In selected applications, multiple points of securement between a fixture 12 and a junction box 14 may exist. In such situations, an anchor 16 in accordance with the invention may be applied to all or a subset of the securement locations. For example, power receptacles 12 and switches 12 are typically secured to junction boxes 14 by two screws spaced from each other in a longitudinal direction 11 a. An anchor 16 a, 16 b may be applied to fasteners 22 a, 22 b respectively. Similarly, a junction box 14 may have multiple receivers 18 a, 18 b to engage both anchors 16 a, 16 b, respectively.
The method of engagement between a receiver 18 and an anchor 16 may be selected to provide a fast, clean securement. By so doing, the fixture 12 may be secured to the junction box 14 in a minimum amount of time. For example, installers (e.g. electricians, network technicians, cable television installers, and the like) spend a large portion of their installation time screwing fixtures 12 to junction boxes 14. In certain embodiments in accordance with the invention, a fastener 22 (e.g. screw 22) may be introduced to secure an anchor 16 to the appropriate locations on a fixture 12 by a manufacturing machine. Thus, the installation of the fastener 22 may be performed in ideal conditions with proper alignment and fast tool speeds. In the field, when an installer installs the fixture 12, the time-consuming screw installation no longer needs to be performed. An anchor 16 may simply be inserted into a receiver 18.
The embodiments of the fixture 12, junction box 14, anchors 16 a, 16 b, receivers 18 a, 18 b, and face plate 20, as illustrated in
A length 28 of the engagement mechanism 24 may be selected to provide a desired number of engagement locations 30. In selected embodiments, each engagement location 30 is a tooth 30. Additionally, the engagement length 28 and the number of engagement locations 30 may be selected to permit insertion of the anchor 16 a desired distance into the receiver 18. Thus, providing a desired alignment of the fixture 12 with respect to the junction box 14.
In selected embodiments, an anchor 16 in accordance with the invention may include a spacer 32. The length 34 of the spacer 32 may be selected to provide additional control over the spacing of the fixture 12 in relation to the junction box 14. Furthermore, in certain embodiments, one end 36 of the anchor 16 may be formed to promote easy insertion into the receiver 18. For example, an end 36 may be pointed, rounded, tapered, or the like.
An anchor 16 in accordance with the invention may have any suitable cross-section. For example, the cross-section may be rectangular, circular, triangular, oval, an unconventional shape, or the like. The cross-sectional shape of an anchor 16 may be selected to resist rotation about a transverse axis 11 c once installed inside a receiver 18. For example, an anchor 16 having a generally circular cross-section may have a key-way formed therein to correspond to a key formed or located in the receiver 18.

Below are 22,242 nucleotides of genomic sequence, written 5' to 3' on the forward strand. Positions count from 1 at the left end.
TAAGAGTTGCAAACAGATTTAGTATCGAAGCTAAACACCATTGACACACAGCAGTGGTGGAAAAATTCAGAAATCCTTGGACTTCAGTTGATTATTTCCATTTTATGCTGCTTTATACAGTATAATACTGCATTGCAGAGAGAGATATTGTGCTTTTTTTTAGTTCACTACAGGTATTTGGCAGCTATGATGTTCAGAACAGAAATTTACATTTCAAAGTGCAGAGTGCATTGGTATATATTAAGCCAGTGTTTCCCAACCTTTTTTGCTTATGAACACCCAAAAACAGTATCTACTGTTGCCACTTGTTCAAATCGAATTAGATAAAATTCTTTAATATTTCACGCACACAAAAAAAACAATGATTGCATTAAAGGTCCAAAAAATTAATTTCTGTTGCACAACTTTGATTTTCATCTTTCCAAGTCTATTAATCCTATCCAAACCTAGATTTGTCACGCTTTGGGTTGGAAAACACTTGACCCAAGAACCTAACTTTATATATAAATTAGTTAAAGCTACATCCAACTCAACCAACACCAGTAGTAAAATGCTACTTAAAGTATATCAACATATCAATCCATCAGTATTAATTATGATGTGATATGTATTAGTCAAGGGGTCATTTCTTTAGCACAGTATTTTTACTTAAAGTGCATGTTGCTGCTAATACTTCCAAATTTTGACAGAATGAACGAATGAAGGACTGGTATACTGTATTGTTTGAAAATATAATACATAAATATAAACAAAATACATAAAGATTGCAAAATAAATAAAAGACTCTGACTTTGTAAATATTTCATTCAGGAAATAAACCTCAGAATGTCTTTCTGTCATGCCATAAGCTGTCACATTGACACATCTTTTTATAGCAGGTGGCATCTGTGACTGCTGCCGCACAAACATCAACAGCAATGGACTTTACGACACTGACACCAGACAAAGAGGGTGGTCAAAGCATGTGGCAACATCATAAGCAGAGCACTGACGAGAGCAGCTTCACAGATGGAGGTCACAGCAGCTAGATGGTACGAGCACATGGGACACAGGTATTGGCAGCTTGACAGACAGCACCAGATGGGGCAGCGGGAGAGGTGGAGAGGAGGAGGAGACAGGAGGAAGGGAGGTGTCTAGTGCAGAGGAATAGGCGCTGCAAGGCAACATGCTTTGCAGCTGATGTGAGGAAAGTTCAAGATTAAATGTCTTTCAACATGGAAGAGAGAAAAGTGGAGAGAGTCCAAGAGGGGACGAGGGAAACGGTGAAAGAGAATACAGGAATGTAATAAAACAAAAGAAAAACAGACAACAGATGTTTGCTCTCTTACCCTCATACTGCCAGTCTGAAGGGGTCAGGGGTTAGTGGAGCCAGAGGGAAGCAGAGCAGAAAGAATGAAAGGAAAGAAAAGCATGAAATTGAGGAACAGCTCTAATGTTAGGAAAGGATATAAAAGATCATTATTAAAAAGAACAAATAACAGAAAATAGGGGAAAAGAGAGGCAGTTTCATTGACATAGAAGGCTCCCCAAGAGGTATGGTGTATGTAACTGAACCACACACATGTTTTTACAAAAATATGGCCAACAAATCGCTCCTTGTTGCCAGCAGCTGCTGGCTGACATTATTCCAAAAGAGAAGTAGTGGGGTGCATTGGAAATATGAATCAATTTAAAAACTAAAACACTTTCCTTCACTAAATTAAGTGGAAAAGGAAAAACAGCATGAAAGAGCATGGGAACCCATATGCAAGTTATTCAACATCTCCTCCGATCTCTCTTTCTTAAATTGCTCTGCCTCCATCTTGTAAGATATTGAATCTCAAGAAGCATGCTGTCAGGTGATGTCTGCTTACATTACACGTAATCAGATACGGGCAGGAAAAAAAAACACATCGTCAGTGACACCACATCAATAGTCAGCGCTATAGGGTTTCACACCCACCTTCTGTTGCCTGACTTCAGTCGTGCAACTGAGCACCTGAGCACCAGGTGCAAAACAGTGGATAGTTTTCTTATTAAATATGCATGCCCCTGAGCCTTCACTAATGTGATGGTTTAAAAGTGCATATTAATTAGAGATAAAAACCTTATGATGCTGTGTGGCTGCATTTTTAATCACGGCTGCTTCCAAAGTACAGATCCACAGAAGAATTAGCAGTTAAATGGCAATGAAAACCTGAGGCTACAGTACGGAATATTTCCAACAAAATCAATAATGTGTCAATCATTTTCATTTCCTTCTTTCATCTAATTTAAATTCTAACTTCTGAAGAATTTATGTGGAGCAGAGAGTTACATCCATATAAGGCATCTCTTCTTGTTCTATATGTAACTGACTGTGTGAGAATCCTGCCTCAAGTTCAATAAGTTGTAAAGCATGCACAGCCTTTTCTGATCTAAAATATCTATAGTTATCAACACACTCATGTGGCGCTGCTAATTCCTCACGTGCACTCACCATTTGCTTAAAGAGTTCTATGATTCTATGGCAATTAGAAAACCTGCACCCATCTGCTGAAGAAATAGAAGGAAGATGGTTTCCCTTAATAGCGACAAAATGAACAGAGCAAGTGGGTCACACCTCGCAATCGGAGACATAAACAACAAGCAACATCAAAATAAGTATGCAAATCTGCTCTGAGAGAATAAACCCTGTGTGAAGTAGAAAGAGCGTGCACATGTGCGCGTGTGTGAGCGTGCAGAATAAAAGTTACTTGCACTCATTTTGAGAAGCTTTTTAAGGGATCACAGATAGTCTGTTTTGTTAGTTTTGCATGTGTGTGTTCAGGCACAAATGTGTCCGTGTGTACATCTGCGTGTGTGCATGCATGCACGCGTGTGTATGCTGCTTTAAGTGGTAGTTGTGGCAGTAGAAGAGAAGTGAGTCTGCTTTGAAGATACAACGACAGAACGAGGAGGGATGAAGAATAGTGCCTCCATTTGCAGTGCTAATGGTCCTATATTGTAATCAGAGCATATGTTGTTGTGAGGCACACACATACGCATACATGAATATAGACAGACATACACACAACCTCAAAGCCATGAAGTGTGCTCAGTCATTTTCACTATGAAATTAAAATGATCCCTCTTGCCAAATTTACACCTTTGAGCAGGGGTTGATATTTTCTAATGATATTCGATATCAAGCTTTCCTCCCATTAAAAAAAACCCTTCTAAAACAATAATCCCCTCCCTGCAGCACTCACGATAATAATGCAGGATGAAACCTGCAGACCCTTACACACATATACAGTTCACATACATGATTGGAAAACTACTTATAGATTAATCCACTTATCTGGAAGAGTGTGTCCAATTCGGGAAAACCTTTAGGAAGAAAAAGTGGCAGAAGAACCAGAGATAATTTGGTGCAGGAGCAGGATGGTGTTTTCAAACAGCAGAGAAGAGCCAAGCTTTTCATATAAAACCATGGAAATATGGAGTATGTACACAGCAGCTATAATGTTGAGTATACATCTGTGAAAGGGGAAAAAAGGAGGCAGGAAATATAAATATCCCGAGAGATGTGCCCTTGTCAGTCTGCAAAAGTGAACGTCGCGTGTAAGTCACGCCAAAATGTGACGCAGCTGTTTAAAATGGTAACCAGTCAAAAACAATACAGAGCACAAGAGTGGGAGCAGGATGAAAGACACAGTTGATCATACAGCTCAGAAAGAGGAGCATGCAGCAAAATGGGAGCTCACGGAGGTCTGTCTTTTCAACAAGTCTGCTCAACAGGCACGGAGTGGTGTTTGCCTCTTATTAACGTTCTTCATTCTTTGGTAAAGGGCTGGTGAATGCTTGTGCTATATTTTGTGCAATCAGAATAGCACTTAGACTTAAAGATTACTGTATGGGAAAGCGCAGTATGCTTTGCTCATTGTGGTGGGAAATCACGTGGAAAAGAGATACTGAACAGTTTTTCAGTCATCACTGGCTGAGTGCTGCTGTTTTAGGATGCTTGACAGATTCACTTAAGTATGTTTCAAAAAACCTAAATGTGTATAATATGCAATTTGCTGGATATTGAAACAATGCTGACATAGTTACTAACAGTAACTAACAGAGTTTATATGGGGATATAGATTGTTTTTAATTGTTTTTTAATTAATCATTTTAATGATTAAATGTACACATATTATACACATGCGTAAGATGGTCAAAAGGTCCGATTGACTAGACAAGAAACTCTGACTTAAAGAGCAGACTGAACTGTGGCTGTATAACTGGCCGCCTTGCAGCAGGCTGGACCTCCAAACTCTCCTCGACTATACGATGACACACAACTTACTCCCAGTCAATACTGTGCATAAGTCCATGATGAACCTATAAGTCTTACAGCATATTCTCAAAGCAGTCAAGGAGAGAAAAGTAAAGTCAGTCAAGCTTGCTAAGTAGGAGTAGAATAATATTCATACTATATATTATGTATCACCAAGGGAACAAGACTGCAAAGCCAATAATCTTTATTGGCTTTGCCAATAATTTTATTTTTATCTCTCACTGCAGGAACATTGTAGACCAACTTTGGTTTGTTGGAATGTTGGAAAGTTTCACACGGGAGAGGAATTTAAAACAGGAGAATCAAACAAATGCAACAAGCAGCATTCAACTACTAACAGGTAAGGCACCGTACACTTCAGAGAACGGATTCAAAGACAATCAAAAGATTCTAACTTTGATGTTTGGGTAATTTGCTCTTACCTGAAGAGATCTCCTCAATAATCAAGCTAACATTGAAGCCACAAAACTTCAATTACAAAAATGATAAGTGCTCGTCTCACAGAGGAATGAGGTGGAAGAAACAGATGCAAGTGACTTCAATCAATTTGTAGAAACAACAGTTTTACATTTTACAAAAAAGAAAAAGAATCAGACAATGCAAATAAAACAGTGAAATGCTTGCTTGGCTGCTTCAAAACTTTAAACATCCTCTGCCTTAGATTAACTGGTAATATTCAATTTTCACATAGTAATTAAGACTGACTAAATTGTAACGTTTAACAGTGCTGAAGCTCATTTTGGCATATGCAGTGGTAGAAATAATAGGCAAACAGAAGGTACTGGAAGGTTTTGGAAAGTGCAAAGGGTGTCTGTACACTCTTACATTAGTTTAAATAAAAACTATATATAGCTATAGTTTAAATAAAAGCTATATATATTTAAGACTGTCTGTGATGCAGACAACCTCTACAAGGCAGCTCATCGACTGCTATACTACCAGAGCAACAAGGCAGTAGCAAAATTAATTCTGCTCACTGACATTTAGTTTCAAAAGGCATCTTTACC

The shape and configuration of a receiver 18 may be selected to match and complement the particular shape of a selected anchor 16. For example, if an anchor 16 having a rectangular cross section is desired, the receiver 18 may be formed to have a generally rectangular shape. Thus, the receiver 18 may admit the anchor 16 and hold the anchor 16 securely without motion (e.g rotation about a transverse axis 11 c) therebetween.
In certain embodiments, opposing engagement hooks 23 may be shaped to promote insertion into a corresponding aperture in a fixture 12. The engagement hooks 23 may be formed to engage an aperture of any suitable shape (e.g. circular, oval, triangular, or the like). The illustrated engagement hooks 23 have been formed in a shape to fit a square aperture. A square aperture may provide a mechanism to resist rotation of the anchor 16 about a transverse axis 11 c with respect to a corresponding fixture 12. Engagement hooks 23 in accordance with the invention may flex to allow an anchor 16 to be separated from the fixture 12 to which the anchor 16 is attached. Once separated, the anchor 16 and fixture 12 may be reattached by reinserting the engagement hooks 23 of the anchor 16 through the corresponding aperture in the fixture 12.
The embodiments of anchors 16, as illustrated in
A receiver 18 may be provided in a junction box 14 in any suitable manner. In selected embodiments, the receiver 18 may be formed as an integral part of the junction box 14. This forming may be part of a molding process. That is, the receiver 18 may be molded as part of the junction box 14 in its original forming process. In other embodiments, a receiver 18 may be formed (e.g. molded, extruded, cast, machined, stamped, or the like) and then joined to the junction box 14. Such a joining may be accomplished by bolting, screwing, welding, gluing, bonding, or the like.
In selected applications, a front panel 72 may secure to the structural member 64. In one embodiment, the face panel 72 may have an aperture 74 formed therein to expose the open face 60 of the junction box 14. A back panel 76 may secure to the structural member 64 opposite the face panel 72. The face and back panels 72, 76 may vary in form from application to application. For example, in selected applications the face and back panels 72, 76 may be drywall, wood paneling, concrete, some combination of drywall, wood, and concrete, or the like.